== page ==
Within the first 100 meters of crossing consistent snow, we decided to turn around. The snow was garbage. It consisted of a refrozen rain crust on top, and hollow rotten snow underneath. We had finally made it within reach of our objective, but knew it was a better call to retreat. We strapped in and did a few sketchy turns on our way down for good measure. Then we decided on an easier objective, pizza and beer.
Thankfully Caviahue was able to deliver on good pizza and even better beer from a local craft brewery, La Gringa. A few pints and pizzas later we had a new plan. Working his local connections, Mauri spoke with the owner of a local backcountry company, Caviahue Adventures. The owner Andre had a few extra seats to go out to Copahue the next day, a tiny town high in the Andes. It was an easy decision to go as he described the giant natural hot springs and amazing terrain surrounding Copahue. He was confident that we would be able to find some snow out there.
Copahue is only accessible by road in the summer, so we were stoked to have an opportunity to get out there in the cat track adapted trucks. After driving up a dirt road to access the snow line, we hopped in the snow trucks and cruised through the snowy tundra. Copahue is a town that sits in a former caldera of an extinct volcano. When we arrived, the town emerged below us in the valley like a snowy mirage. A-frame cabins, small houses, and even a lodge were built around a massive hot spring in the center of town.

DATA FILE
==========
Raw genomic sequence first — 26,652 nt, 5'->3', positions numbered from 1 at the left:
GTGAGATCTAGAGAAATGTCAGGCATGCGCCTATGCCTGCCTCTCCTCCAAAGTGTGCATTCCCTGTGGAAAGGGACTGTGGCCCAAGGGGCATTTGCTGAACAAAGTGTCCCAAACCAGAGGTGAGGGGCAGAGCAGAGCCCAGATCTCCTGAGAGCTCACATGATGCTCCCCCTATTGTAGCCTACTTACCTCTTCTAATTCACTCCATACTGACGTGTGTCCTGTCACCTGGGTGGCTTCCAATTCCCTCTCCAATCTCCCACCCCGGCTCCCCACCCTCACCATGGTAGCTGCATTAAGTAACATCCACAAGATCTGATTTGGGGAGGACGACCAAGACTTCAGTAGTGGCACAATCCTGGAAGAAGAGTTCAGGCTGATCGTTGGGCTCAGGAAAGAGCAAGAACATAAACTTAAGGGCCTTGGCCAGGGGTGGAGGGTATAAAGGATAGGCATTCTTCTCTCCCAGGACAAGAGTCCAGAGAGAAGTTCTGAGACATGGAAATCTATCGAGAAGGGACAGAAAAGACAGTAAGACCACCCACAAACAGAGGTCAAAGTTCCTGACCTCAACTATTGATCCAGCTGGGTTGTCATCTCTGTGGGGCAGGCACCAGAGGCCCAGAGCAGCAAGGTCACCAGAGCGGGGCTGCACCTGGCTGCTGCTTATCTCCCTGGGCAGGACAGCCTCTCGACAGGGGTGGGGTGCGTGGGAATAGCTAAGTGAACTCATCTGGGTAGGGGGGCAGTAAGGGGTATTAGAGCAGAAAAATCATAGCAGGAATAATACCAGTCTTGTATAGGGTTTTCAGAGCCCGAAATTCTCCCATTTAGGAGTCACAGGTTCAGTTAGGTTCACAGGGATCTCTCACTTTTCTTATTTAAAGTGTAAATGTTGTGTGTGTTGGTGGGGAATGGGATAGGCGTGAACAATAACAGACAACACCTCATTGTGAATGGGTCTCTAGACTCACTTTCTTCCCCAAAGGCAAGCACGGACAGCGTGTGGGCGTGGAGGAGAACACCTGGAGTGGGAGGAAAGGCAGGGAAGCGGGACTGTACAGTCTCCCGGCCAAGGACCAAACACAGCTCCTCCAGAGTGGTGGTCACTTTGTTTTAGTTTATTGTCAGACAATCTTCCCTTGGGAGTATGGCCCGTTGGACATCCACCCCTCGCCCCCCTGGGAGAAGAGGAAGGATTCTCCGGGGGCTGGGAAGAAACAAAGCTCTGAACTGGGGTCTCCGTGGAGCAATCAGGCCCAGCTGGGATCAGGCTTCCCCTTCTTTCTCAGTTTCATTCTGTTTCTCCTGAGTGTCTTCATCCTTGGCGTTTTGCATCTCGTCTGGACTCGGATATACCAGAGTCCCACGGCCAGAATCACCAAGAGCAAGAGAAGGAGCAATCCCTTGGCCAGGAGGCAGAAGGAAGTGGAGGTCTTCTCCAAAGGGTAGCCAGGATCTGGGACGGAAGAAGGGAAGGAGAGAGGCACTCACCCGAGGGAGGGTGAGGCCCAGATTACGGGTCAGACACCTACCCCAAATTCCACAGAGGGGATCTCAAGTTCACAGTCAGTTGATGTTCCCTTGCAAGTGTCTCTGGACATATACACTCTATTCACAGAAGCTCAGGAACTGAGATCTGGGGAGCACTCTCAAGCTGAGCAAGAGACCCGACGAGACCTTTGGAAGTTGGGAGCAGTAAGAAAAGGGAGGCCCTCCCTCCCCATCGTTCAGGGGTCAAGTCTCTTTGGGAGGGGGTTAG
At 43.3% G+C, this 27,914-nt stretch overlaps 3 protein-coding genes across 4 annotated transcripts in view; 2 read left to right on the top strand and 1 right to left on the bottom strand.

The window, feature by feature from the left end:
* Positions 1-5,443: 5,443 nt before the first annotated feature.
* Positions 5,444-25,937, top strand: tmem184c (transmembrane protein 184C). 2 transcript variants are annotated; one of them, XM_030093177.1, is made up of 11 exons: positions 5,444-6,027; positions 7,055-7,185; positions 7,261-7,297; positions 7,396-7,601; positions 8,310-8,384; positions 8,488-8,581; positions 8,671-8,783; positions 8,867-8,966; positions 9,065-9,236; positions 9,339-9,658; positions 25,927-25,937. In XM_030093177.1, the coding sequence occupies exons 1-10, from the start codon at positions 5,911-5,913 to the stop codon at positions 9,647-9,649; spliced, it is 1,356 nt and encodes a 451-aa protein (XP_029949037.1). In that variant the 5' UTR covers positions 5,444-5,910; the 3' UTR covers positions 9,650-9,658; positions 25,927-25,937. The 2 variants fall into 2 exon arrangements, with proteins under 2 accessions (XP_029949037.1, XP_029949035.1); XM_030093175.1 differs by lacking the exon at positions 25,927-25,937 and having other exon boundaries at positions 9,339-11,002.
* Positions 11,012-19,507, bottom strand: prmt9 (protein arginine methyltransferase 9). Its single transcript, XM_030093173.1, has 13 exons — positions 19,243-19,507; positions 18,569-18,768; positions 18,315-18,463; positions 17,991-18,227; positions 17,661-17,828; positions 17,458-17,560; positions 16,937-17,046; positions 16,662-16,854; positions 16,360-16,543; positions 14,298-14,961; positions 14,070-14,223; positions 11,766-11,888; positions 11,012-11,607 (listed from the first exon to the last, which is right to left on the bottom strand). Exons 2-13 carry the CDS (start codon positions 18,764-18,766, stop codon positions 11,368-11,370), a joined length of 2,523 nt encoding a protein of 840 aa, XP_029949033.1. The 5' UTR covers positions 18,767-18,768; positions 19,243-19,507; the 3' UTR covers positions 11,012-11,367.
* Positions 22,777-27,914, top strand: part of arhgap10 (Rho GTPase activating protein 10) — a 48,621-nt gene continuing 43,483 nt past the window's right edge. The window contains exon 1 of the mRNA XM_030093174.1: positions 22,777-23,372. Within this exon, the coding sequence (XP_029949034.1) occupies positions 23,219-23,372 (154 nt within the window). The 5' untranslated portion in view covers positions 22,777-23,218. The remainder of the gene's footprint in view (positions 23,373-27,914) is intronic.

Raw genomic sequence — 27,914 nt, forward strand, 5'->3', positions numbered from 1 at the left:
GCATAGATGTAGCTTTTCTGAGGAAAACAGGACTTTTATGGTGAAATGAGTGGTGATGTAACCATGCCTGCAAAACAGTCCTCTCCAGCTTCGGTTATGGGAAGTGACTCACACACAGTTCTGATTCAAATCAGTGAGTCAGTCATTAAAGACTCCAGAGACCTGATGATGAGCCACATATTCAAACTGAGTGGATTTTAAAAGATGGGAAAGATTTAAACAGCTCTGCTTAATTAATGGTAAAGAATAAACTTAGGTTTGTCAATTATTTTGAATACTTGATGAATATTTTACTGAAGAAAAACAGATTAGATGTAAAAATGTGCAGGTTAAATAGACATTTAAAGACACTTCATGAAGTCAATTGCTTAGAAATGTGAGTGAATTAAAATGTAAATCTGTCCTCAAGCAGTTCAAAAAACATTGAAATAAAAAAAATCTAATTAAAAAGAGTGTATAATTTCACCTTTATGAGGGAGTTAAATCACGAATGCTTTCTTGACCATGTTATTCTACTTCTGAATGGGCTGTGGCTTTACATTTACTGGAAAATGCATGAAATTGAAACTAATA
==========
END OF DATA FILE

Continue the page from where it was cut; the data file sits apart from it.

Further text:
We hopped out of the truck and transitioned, setting out to explore the unique features surrounding the town. Pleasantly surprised by the snow quality, we rode lines that fed us back into town all morning. We stopped for a quick lunch at the one place that seemed to have people hanging out. It was there that we shared a maté with one of the town’s only year-round residents, Mario. Mario was the chef at the one operational lodge that served as a base camp for Caviahue Adventures. He was stoked to see more splitboarders in town and invited us for a tour of his house that had natural radiant heating thanks to a fumarole.